R Language Using built-in functionals


Example

Built-in functionals: lapply(), sapply(), and mapply()

R comes with built-in functionals, of which perhaps the most well-known are the apply family of functions. Here is a description of some of the most common apply functions:

  • lapply() = takes a list as an argument and applies the specified function to the list.
  • sapply() = the same as lapply() but attempts to simplify the output to a vector or a matrix.
    • vapply() = a variant of sapply() in which the output object's type must be specified.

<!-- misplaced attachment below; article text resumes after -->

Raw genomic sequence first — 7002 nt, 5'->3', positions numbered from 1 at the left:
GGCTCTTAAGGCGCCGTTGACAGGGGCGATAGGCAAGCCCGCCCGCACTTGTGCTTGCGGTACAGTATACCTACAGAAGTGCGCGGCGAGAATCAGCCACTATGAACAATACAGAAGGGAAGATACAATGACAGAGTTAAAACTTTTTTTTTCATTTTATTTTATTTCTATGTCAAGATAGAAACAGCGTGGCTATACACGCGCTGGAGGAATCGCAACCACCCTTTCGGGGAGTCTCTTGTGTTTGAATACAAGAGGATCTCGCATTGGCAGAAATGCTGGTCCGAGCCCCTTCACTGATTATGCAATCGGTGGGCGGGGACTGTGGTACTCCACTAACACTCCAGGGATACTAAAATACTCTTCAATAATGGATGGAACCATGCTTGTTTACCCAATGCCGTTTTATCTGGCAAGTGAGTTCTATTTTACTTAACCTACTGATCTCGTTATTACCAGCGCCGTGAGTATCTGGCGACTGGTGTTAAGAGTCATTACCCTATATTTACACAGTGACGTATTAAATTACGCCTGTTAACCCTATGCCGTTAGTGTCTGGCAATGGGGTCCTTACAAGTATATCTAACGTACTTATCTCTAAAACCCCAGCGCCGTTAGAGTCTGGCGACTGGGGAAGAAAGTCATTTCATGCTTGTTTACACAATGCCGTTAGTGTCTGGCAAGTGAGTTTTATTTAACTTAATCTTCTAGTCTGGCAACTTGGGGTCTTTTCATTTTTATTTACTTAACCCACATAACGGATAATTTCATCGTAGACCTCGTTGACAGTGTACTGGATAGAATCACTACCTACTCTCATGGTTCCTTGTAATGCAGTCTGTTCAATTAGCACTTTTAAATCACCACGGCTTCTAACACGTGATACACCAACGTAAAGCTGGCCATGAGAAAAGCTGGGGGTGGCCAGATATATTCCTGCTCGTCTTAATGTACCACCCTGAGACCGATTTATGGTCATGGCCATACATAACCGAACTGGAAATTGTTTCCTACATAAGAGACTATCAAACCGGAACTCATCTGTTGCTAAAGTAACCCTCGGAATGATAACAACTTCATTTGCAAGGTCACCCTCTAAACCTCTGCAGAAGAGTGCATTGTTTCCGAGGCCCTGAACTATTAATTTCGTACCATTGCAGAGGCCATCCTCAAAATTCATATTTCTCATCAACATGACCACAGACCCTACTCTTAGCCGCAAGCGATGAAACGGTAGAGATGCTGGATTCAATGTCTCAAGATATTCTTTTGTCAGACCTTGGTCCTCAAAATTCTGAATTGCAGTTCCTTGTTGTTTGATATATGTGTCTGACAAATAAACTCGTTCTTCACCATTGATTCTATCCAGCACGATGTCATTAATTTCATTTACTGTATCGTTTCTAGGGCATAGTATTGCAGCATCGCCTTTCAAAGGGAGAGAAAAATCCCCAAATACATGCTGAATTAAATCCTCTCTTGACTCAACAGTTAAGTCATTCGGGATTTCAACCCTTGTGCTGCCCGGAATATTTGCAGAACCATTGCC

• mapply() = like lapply() but can pass multiple vectors as input to the specified function. Can be simplified like sapply().
    • Map() is an alias to mapply() with SIMPLIFY = FALSE.

lapply()

lapply() can be used with two different iterations:

  • lapply(variable, FUN)
  • lapply(seq_along(variable), FUN)
# Two ways of finding the mean of x
set.seed(1)
df <- data.frame(x = rnorm(25), y = rnorm(25))
lapply(df, mean)
lapply(seq_along(df), function(x) mean(df[[x]))

sapply()

sapply() will attempt to resolve its output to either a vector or a matrix.

# Two examples to show the different outputs of sapply()
sapply(letters, print)  ## produces a vector
x <- list(a = 1:10, beta = exp(-3:3), logic = c(TRUE,FALSE,FALSE,TRUE))
sapply(x, quantile)  ## produces a matrix

mapply()

mapply() works much like lapply() except it can take multiple vectors as input (hence the m for multivariate).

mapply(sum, 1:5, 10:6, 3) # 3 will be "recycled" by mapply